So the key to modern encryption is that it is an example of applied mathematics. Every message you write can be encoded using ASCII or some similar encoding scheme into a series of binary digits (zeros and ones). So that means that any message is equivalent to a number, and any number can be operated on using mathematics. And using mathematics we can determine just how secure it is, and that is why we can have confidence that encryption can be made secure even from government decryption. They may threaten you with jail if you don’t reveal the key (in civilized countries), or even threaten you and your family with torture (in totalitarian dictatorships), but they cannot break the encryption if you don’t help them at some point.

Again, the bottom line that everyone needs to understand is that if you use this properly, it cannot be decrypted using brute force in any reasonable time. It is not hard to encrypt data using a key strong enough that it would take every computer known in the entire world a billion years working day and night to crack the cipher and decrypt the message. And the NSA knows this, which is why they tried very hard to stop this technology getting out, and even indicted Phil Zimmerman, author of PGP, for “exporting munitions” when his code got out of the U.S. (BTW, he was never successfully prosecuted). And to this day, the NSA rarely tries to brute force any encrypted data, since it is hopeless. What they try to do is get the keys (often by legal compulsion), or find a way to weaken the keys, as they did with the Elliptical Curve Cipher.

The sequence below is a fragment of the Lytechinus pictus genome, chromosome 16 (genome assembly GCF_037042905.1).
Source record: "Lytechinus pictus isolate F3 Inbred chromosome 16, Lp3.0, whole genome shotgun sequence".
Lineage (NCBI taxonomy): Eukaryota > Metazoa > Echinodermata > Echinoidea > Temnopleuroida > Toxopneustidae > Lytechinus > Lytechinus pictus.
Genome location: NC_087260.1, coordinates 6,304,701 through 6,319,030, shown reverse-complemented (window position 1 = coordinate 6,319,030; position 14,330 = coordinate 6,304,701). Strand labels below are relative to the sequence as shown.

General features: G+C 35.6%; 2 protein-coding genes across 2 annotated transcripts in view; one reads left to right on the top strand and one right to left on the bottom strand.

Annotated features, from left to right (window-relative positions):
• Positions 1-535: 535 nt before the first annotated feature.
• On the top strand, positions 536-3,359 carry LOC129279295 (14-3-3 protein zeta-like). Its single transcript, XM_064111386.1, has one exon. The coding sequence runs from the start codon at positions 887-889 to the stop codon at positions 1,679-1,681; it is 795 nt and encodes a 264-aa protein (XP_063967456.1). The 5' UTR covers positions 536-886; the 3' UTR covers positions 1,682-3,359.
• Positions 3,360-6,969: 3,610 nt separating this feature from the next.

Listen to the audio version of this post on Hacker Public Radio!

 Save as PDF